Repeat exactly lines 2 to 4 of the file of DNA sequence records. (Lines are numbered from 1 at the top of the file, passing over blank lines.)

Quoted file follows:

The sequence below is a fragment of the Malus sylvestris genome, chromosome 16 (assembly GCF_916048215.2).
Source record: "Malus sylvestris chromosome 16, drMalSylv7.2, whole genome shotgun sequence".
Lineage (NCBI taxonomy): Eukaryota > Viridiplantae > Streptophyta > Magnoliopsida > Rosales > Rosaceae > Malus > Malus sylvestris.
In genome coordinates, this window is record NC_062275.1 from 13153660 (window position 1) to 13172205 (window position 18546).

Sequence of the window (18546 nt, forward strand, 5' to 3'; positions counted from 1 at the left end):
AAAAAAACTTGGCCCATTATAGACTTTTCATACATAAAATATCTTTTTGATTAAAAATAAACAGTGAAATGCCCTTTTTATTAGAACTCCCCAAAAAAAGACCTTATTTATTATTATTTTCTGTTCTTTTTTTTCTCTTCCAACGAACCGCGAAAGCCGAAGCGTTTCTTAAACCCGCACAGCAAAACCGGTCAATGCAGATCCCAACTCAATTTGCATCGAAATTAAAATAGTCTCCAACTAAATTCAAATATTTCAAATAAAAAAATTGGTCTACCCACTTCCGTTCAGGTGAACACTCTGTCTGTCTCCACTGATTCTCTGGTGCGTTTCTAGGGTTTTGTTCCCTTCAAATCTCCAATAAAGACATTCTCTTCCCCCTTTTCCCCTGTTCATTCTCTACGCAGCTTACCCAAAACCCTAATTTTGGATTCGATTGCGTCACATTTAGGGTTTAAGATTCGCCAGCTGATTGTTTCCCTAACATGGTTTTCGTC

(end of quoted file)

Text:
Source record: "Malus sylvestris chromosome 16, drMalSylv7.2, whole genome shotgun sequence".
Lineage (NCBI taxonomy): Eukaryota > Viridiplantae > Streptophyta > Magnoliopsida > Rosales > Rosaceae > Malus > Malus sylvestris.
In genome coordinates, this window is record NC_062275.1 from 13153660 (window position 1) to 13172205 (window position 18546).